It is, however, crucial to note that as of 2018 – only 2 studies on beet juice included women, and neither of these studies reported women’s hormonal status. A woman’s estrogen levels significantly impacts dilation and constriction of blood vessels and has significant impacts in day-to-day activity.  Endothelial-derived nitric oxide synthase, which controls BP response and promotes relaxation of blood vessels, is HEAVILY influenced by estrogen, so a woman’s hormonal status and whether or not she is on hormonal birth control is important to know.

1 study in early 2019 looked at endurance and resistance training on women taking oral birth control (OBC). The conclusion of this well-controlled study is that there was no performance effect despite vasodilation response. Supplementing with beet juice nitrates had no effect on time trials, aerobic capacity, or power output for women.

The supplement industry makes its recommendations based upon research that has been done on men. Men have more blood volume, hemoglobin, and lean mass than women which also impacts vasodilation response and endothelial response to beet juice, hormone differences aside.

For these reasons, and the fact estrogen increases vasodilation and can lower blood pressure, we cannot use research on beet juice done on men and apply it to women.  What is observed in the field is that women who are supplementing with beet juice nitrates experience excess vasodilation and more orthostatic hypotension if supplementing with beet juice, whether they are on oral birth control or cycling naturally. This can lead to increased dizziness and fainting.

I caution all my active women about the beet juice craze and encourage them to be mindful of how they feel, especially when they hit the post-ovulation, high hormone phase of their cycle. If she is taking oral contraceptive pills, I advise against beet juice supplementation altogether. It’s just not worth the risk, given that preliminary research shows women can’t expect the same results as men do.

Have you tried beet juice? What’s your experience been?

Before You Start Your “New You in 2020” Diet – Ask Yourself These Questions:

This week, and for the next 2-3 weeks, there’s going to be a lot of posts, emails, and marketing pushing different detoxes, diets, fitness challenges, and “New Year, New You” type programs to help you make 2020 your best year ever.

The problem is, when we select a diet, challenge, or program based upon what is trending or what worked really well for Cousin Eddie, we don’t necessarily set ourselves up for success. Unique attributes such as work, family demands, lifestyle, ability/enjoyment of cooking, time, food intolerances and genetics play a huge role in whether or not any diet or exercise program will be successful.

When conducting an initial consultation with a potential client, we always drill in on their past successes and struggles, personal preferences, and lifestyle in order to determine how to best support them through change and to determine what they will best need for success. It also helps us establish whether or not we will be the right health team for them to achieve their goals. At the end of this meeting, everyone in the room has clarity on next steps and what will be foundational to success. If continuing with us in not in their best interest, we do our best to refer them to someone who can better meet their needs.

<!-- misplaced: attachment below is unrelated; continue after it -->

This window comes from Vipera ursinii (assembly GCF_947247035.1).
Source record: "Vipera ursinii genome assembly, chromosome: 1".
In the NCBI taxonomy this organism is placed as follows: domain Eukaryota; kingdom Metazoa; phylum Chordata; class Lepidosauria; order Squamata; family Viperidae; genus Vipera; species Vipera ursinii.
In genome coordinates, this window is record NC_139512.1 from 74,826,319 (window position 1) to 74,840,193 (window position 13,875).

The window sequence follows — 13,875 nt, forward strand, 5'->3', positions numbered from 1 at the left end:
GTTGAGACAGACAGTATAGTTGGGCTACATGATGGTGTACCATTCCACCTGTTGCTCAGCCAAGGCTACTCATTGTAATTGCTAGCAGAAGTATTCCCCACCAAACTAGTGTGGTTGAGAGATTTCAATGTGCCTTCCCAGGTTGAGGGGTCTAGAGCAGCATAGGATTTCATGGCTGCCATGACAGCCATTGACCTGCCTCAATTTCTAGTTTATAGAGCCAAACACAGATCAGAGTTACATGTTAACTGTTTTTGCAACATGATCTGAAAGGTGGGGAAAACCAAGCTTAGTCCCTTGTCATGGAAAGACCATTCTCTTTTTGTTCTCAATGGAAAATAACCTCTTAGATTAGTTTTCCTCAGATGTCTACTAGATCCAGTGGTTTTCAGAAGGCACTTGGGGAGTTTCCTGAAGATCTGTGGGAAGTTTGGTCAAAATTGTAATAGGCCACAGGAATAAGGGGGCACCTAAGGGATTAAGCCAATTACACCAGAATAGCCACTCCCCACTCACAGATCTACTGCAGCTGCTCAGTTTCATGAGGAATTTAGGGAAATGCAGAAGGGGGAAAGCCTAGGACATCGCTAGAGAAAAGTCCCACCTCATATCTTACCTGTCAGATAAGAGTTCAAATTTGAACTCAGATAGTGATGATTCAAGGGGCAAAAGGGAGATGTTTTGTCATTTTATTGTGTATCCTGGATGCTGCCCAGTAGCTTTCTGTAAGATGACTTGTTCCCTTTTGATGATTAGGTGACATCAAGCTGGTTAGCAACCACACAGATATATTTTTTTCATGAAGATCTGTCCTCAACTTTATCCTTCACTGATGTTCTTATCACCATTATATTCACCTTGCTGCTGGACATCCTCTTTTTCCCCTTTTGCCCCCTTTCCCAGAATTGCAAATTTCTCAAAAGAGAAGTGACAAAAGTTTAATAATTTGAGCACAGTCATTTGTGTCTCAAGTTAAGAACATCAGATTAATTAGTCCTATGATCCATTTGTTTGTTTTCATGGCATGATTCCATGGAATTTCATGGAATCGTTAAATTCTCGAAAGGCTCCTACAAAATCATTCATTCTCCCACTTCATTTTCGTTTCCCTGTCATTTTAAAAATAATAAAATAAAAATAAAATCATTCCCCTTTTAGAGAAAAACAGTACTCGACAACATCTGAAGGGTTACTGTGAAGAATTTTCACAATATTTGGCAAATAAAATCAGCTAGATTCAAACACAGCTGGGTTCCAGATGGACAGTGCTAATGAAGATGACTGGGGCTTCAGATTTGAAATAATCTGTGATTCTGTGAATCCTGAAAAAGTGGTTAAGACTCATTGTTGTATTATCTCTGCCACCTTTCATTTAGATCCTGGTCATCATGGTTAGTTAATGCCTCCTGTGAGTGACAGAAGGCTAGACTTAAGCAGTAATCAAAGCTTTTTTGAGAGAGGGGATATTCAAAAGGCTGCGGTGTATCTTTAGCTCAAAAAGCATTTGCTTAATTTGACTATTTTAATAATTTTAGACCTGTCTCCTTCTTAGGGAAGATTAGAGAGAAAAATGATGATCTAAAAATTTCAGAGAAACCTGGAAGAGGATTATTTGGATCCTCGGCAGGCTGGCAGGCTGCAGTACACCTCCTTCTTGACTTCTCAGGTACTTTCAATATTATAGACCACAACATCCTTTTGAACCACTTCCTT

When considering any program, it’s essential to do a self-assessment to determine if it is even worth your attention. Doing a self-assessment clarifies your individual needs and qualities and will allow you to identify the best plan that will get you to your 2020 goals. To get started, consider the following:

1. What are your food/movement preferences?

2. Is it more realistic for you to follow a specific meal/exercise plan or stay more flexible? 

3. What struggles have hindered you in the past?

4. What are your main obstacles to eating more healthy/getting fit? 

5. What have you tried in the past has yielded the most success? Why?

6. Do you do your own grocery shopping?

7. Do you do your own cooking?

8. Do you have any specific dietary requirements?

9. Do you prefer to exercise at a gym, home, or outside?

10. How much time do you have available to dedicate to the change needed to achieve your goals?


Don’t make the mistake of jumping into a program just because it’s popular with others. True success depends upon finding a plan that is based upon your individual needs, dietary preferences and exercise habits. When we jump on the current trend, we aim to fit ourselves and lives into an artificial construct that never took us into consideration to begin with. When it doesn’t work out, it enforces feelings of failure and grinds in ugly beliefs about our abilities, willpower, and overall success as human beings that seed doubt and do lasting damage. All of these plans work for some people, but no structured plan will work for all people. For your health, sanity, and happiness, find what works for you and stick to that. It’s not the easiest solution, but it’s the only one that will work.

Need some help? Contact us for a quick Discovery Call or an Initial Consultation and let us help you find what will work for you in 2020 and beyond!

Low dose BPA exposure jacks up brain chemistry and impairs memory and learning.